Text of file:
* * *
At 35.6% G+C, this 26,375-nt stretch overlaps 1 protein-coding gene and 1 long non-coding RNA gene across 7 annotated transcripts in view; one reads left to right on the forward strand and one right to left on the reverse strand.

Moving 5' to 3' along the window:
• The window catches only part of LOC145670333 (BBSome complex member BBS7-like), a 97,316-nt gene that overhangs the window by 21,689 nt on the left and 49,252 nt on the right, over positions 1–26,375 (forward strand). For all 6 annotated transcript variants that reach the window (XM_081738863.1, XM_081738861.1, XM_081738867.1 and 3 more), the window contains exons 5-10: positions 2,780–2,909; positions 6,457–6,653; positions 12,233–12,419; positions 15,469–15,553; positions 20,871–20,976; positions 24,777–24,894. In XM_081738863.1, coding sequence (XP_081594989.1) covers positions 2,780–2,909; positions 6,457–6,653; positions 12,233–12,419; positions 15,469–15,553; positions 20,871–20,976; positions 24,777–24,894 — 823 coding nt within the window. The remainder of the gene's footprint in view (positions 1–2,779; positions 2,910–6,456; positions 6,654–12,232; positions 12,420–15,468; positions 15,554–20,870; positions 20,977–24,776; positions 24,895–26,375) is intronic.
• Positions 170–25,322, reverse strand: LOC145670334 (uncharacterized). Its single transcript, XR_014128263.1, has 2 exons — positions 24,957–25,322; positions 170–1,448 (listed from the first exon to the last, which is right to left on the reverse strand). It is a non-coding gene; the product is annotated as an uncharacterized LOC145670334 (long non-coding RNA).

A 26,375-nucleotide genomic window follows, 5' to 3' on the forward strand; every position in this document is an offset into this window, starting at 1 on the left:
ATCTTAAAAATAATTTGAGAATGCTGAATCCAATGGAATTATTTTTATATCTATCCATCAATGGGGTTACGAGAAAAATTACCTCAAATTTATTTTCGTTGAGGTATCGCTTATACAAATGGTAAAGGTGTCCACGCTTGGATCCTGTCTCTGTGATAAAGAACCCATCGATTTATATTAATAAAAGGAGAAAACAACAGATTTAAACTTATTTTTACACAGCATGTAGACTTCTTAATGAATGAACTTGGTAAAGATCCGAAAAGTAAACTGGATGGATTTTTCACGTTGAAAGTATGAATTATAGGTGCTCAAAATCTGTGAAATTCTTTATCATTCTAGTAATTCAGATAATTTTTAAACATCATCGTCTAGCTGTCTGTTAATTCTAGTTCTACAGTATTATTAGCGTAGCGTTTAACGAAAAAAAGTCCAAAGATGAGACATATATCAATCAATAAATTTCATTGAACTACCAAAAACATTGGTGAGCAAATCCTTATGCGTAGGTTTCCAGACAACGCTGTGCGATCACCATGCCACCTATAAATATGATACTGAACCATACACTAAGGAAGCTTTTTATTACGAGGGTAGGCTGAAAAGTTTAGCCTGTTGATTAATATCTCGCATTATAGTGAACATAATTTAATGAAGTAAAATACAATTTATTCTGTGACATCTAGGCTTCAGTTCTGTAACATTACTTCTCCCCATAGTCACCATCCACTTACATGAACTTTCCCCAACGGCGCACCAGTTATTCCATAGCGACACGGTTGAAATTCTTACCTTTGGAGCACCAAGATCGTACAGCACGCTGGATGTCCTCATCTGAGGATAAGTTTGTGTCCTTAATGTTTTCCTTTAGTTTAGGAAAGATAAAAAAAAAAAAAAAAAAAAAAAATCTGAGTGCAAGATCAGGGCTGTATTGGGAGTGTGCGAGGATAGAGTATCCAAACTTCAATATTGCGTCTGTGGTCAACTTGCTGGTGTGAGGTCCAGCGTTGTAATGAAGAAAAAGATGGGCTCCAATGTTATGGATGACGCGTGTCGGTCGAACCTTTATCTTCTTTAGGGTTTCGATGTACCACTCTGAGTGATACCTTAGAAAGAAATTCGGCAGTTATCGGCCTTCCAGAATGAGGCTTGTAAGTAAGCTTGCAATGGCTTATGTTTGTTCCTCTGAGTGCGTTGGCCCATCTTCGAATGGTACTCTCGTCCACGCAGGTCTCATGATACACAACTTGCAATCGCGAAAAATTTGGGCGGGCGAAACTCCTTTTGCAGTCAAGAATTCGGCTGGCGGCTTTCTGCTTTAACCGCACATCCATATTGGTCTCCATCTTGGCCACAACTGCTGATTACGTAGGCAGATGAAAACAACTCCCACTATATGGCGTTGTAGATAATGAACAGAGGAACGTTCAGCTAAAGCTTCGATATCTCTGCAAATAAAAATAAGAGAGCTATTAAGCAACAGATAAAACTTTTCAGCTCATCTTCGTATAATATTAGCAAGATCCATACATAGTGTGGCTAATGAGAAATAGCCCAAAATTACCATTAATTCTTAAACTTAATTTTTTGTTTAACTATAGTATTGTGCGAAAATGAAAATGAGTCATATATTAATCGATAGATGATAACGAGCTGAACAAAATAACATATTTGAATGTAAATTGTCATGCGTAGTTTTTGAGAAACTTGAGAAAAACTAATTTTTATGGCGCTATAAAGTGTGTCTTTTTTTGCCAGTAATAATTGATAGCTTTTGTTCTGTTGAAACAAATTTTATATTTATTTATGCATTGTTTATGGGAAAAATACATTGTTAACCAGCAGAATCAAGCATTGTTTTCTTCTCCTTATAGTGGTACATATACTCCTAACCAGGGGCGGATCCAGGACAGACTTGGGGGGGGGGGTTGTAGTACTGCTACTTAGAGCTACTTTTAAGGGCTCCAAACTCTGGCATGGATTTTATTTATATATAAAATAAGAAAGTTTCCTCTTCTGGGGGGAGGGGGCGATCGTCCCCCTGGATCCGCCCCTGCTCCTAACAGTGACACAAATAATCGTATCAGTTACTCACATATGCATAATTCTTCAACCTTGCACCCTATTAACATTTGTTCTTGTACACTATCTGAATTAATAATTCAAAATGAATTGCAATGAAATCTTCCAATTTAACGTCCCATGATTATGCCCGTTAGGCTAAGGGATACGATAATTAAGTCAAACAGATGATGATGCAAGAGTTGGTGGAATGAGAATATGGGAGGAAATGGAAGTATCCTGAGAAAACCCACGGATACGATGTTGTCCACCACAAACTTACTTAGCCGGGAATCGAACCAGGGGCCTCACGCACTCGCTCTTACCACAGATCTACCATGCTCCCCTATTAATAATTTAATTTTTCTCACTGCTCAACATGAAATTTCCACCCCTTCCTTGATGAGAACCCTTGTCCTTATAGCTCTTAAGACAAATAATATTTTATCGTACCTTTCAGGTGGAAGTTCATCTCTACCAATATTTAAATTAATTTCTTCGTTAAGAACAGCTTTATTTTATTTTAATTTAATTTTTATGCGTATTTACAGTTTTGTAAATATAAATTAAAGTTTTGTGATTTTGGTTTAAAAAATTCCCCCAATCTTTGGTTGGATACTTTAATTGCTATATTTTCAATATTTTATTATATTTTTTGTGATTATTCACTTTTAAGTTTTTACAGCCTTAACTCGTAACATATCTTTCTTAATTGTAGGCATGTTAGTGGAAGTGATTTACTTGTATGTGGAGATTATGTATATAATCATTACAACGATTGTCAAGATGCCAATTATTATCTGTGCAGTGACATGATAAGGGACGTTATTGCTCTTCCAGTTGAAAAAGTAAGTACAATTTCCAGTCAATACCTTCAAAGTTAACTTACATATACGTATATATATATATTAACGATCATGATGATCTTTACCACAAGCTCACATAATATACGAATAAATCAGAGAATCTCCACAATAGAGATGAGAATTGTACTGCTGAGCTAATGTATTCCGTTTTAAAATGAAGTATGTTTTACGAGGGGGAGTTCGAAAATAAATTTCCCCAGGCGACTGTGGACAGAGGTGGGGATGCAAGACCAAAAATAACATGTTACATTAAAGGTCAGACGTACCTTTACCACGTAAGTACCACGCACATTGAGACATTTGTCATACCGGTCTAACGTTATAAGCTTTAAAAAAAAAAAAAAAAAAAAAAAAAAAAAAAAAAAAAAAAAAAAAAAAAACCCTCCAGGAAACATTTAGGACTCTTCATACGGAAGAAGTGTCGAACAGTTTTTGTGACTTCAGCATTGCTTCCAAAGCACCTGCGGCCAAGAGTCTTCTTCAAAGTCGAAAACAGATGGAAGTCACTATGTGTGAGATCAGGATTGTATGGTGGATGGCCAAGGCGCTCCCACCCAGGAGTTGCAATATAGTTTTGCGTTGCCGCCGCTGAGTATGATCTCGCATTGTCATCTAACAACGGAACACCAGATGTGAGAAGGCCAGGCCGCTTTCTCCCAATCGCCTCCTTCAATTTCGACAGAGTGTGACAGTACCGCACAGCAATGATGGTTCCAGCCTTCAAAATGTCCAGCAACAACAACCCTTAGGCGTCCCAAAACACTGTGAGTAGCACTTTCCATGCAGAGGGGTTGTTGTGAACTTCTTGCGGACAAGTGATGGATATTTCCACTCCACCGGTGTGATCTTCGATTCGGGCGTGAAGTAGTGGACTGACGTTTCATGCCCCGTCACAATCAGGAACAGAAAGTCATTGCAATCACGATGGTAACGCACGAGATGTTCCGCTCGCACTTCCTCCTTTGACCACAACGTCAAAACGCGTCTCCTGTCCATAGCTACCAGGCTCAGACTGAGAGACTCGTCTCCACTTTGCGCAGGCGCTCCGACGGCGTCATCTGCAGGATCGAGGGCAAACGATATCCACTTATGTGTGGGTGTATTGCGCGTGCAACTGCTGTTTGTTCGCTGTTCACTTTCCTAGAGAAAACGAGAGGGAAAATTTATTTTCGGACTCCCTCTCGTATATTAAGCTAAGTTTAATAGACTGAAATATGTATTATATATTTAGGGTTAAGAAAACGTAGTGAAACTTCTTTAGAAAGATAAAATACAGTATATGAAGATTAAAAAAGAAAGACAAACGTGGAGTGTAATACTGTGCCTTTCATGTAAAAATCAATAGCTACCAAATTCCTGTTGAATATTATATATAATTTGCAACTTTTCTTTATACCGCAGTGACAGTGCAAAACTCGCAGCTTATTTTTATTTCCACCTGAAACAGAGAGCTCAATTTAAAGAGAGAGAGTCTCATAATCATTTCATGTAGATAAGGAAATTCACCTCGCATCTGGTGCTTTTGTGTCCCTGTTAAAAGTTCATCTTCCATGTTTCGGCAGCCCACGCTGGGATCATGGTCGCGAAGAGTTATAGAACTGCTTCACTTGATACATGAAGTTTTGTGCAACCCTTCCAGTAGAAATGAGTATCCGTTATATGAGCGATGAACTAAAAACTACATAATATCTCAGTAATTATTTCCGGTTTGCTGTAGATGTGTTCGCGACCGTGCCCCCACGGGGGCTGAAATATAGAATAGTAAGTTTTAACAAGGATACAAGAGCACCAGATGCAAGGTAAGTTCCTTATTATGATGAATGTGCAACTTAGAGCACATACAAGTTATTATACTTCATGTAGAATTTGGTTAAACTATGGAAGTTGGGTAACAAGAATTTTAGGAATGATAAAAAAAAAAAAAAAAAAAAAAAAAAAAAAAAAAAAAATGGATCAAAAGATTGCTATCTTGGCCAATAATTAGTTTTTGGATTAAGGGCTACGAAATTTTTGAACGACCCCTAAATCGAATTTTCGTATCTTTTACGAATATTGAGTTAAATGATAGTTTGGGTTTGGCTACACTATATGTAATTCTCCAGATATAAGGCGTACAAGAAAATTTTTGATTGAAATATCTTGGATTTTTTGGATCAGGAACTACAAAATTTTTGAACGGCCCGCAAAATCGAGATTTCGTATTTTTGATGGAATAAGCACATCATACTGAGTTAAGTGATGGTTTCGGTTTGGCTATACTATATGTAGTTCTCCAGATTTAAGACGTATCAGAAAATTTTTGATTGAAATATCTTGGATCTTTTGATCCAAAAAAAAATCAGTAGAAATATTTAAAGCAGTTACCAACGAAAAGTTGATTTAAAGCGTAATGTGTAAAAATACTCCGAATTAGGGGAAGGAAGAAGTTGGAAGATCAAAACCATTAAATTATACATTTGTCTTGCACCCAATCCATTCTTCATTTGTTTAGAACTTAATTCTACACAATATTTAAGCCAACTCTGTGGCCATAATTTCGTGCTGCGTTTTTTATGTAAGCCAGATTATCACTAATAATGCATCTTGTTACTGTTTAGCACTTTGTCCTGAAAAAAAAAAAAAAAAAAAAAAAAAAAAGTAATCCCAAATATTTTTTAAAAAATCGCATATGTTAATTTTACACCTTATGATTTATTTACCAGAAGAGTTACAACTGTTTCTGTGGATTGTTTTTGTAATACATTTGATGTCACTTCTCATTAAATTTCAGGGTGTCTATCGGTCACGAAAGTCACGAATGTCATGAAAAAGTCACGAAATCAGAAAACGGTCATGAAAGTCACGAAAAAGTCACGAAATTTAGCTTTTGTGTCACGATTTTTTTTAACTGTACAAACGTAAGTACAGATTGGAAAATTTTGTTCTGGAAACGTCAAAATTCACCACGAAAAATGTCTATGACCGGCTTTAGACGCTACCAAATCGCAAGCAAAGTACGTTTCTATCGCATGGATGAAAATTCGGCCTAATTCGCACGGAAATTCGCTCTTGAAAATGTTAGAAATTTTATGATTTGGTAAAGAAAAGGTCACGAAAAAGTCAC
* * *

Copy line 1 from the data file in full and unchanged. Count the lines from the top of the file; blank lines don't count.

At 35.6% G+C, this 26,375-nt stretch overlaps 1 protein-coding gene and 1 long non-coding RNA gene across 7 annotated transcripts in view; one reads left to right on the forward strand and one right to left on the reverse strand.